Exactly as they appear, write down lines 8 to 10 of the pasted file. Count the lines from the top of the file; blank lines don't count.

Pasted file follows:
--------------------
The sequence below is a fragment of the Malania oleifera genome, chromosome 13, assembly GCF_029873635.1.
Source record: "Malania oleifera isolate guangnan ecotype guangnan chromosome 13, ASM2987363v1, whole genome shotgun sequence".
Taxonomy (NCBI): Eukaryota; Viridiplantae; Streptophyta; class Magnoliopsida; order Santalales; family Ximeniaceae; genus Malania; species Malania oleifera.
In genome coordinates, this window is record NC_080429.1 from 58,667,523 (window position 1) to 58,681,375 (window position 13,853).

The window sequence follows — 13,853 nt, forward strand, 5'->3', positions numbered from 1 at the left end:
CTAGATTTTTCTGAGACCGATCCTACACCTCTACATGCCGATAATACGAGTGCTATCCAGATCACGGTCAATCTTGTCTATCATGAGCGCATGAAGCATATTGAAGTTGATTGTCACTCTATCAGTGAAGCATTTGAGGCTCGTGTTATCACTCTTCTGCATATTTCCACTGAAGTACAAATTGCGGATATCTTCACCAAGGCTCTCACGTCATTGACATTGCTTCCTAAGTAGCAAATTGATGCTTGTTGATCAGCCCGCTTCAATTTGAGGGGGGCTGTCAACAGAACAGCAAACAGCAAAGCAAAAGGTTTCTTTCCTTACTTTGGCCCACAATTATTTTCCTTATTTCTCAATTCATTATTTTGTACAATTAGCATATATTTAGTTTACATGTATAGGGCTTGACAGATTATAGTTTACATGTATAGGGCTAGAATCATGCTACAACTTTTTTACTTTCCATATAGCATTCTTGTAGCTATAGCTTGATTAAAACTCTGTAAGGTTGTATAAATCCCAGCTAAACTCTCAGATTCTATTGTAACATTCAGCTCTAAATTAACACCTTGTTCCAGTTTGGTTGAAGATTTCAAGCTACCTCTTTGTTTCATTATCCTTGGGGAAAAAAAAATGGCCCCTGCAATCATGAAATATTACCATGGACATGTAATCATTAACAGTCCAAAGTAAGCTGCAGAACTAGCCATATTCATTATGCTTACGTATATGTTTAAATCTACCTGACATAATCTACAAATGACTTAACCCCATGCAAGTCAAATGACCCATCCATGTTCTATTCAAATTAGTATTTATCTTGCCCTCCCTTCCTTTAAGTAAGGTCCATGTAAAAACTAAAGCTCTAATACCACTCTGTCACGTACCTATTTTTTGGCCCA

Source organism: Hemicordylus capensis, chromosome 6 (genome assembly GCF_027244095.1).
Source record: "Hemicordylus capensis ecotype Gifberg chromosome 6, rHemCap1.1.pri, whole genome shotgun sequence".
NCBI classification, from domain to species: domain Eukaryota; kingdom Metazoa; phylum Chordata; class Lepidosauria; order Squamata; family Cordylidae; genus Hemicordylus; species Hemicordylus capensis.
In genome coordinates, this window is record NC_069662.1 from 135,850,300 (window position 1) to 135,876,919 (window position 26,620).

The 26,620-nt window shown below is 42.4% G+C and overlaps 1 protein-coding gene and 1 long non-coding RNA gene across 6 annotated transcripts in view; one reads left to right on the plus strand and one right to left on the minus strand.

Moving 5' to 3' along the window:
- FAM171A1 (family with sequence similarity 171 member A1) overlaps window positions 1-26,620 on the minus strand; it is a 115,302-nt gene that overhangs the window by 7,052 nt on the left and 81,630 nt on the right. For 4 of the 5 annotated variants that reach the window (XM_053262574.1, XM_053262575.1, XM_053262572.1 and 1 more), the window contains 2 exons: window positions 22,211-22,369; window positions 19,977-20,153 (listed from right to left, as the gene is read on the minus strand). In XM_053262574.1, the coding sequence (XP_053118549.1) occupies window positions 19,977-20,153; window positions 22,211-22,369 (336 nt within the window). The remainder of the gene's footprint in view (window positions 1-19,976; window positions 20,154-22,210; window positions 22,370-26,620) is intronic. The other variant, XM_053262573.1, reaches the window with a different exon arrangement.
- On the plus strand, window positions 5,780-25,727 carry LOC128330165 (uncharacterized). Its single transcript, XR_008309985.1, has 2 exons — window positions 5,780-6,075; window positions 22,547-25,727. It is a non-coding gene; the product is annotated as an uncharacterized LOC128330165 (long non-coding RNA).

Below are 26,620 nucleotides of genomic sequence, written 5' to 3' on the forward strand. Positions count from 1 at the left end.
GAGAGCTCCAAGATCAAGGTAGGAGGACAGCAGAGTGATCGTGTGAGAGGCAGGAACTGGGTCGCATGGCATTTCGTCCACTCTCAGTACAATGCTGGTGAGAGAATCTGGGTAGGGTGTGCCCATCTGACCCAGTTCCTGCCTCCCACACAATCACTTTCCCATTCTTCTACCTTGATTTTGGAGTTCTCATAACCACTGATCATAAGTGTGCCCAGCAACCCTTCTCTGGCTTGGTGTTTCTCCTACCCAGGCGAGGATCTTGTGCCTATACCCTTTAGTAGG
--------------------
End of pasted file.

Source record: "Hemicordylus capensis ecotype Gifberg chromosome 6, rHemCap1.1.pri, whole genome shotgun sequence".
NCBI classification, from domain to species: domain Eukaryota; kingdom Metazoa; phylum Chordata; class Lepidosauria; order Squamata; family Cordylidae; genus Hemicordylus; species Hemicordylus capensis.
In genome coordinates, this window is record NC_069662.1 from 135,850,300 (window position 1) to 135,876,919 (window position 26,620).